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51 years since winning state football title, Houston County Indians finally get trophy they deserve

A good Samaritan from Kentucky contacted one of the players, and the rest is history.

HOUSTON COUNTY, Ga. — It’s been an anniversary to remember for the Houston County Indians, as they celebrate 51 years since winning the state football title in 1960.

The Indians were a high school football team from Perry during time of segregation.

This past summer, a long awaited championship ring ceremony for the team went viral, thanks to Perry native and nationally renowned journalist Deborah Roberts.

Roberts helped present an opportunity for the team to be recognized as honorary captains before the Perry high school quarterfinals playoff game. 

The year long celebration didn’t end there. Their viral story sparked another special moment from a good Samaritan.

It was on the same grounds of their former football field, now labeled AD Redmond Park, where the championship football team gathered again with family, friends and public officials.

A woman named Marilyn Velde from Louisville, Kentucky saw the viral story back in June and wanted to reach out and help. She gifted the team with trophies!

"I got it all from my parents who are all in heaven," Velde said. "They were good people who said love everybody, be kind, don’t judge, don’t think about yourself and give to others, and that’s what I’ve done my entire life."

Velde took a chance and contacted Lawrence Clarington, one of the team’s members and the rest is history.

"I looked up Lawrence’s name and found out he worked at the planning and zoning commission, and I knew I was going to call the next morning, and I did," she said.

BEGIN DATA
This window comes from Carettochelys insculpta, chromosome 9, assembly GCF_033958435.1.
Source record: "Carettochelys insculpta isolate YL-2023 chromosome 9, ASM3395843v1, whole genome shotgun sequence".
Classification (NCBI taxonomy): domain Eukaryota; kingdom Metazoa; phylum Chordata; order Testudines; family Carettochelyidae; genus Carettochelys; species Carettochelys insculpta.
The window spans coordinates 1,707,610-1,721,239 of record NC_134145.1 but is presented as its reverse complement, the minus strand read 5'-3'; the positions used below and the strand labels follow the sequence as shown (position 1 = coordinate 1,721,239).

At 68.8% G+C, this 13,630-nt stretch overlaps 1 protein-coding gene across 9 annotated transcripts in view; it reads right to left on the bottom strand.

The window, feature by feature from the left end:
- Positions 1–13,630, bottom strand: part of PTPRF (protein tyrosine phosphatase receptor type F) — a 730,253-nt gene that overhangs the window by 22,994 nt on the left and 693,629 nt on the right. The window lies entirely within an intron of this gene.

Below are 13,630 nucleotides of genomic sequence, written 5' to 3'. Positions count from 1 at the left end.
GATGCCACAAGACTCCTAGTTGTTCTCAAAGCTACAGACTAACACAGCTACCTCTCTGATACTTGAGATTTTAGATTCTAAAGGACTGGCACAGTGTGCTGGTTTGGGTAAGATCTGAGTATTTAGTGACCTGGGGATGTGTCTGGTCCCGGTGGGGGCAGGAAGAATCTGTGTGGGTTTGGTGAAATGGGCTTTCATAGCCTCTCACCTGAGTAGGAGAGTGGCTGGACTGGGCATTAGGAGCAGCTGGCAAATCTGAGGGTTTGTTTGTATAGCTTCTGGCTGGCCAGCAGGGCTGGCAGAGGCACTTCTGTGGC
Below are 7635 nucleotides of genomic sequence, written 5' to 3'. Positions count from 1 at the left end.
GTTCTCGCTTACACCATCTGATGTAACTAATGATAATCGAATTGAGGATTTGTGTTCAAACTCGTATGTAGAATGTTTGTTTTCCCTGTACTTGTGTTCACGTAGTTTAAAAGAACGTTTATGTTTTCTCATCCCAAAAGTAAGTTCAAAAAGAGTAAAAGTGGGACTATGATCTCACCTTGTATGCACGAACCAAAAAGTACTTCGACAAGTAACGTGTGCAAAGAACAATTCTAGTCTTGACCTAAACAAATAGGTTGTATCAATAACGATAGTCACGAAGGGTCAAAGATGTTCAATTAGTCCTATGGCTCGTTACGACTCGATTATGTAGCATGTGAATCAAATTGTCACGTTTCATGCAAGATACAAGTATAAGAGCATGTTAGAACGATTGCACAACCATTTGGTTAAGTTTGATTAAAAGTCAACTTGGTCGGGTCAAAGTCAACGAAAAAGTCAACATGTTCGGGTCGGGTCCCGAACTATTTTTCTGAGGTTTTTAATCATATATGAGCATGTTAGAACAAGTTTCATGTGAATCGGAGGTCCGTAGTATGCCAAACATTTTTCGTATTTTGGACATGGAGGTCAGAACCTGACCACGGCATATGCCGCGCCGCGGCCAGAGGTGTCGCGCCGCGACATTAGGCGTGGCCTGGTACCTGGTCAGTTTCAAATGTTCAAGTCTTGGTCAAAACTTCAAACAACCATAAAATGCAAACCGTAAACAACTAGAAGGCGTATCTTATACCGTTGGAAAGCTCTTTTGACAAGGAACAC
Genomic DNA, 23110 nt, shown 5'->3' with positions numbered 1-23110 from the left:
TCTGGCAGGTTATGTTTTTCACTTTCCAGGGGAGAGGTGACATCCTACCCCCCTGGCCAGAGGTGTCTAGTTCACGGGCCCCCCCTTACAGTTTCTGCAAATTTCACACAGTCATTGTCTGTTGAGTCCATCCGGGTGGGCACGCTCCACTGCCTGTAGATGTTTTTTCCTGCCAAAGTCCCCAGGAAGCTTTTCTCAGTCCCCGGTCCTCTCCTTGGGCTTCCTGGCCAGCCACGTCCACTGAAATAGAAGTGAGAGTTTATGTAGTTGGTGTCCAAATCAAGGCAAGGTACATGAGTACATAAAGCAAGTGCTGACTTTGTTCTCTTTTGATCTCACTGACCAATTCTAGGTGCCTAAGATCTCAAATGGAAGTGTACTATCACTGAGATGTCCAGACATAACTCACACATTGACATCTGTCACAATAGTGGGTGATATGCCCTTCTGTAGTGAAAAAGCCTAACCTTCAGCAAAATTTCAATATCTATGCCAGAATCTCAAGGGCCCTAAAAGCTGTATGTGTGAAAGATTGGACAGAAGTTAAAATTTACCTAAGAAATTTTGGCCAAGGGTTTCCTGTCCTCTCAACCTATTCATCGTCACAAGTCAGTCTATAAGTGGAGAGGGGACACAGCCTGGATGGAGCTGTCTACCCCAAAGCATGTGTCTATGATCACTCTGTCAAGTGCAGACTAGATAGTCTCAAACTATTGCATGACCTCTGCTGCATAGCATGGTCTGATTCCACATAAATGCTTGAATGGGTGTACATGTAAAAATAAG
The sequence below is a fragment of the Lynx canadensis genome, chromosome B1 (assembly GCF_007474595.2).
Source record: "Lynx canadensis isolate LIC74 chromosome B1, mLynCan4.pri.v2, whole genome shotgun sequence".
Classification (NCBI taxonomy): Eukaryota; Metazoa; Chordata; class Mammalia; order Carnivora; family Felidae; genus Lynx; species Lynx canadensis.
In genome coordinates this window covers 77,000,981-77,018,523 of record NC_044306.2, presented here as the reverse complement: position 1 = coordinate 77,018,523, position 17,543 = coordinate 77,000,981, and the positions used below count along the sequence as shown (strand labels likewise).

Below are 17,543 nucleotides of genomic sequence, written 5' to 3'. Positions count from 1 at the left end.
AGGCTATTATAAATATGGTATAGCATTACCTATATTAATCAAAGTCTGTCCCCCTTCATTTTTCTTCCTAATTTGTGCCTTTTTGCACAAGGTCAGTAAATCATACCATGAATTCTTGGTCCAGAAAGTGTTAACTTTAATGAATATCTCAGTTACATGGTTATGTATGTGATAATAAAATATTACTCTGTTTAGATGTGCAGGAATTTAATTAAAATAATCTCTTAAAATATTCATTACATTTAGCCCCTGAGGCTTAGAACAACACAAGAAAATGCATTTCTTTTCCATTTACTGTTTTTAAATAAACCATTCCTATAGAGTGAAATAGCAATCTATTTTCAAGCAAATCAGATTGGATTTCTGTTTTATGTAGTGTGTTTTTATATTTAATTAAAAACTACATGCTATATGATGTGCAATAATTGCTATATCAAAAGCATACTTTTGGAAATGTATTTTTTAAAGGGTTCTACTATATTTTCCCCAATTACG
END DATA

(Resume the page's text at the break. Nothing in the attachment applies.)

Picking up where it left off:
"I give Ms. Marilyn a lot of credit. She was steadfast. She wasn’t joking, she was interested and you could tell by her voice she was serious about helping us," Carlington said.

One by one, each team member or the family of one of the deceased players or coaches accepted their award, which is replica of the original state trophy. A trophy that was thrown away in the dumpster when the school doors closed after desegregation started a year later.

"The way things are going on in the world today, you don’t have to judge people by their color," Clarington said. “She didn’t judge us at all, she saw a need. She saw that we needed help and God just opened her heart to reach out and touch us and I thank God for her."

What’s even more generous is that Velde reimbursed each member of the team the $300 they already used to purchase the rings, plus the individual trophies including an extra trophy that will stand in Perry’s trophy case at the school.

"God does a lot of things for people," Clarington said. "You’re not only blessed in your hometown, but he blesses you far away as well."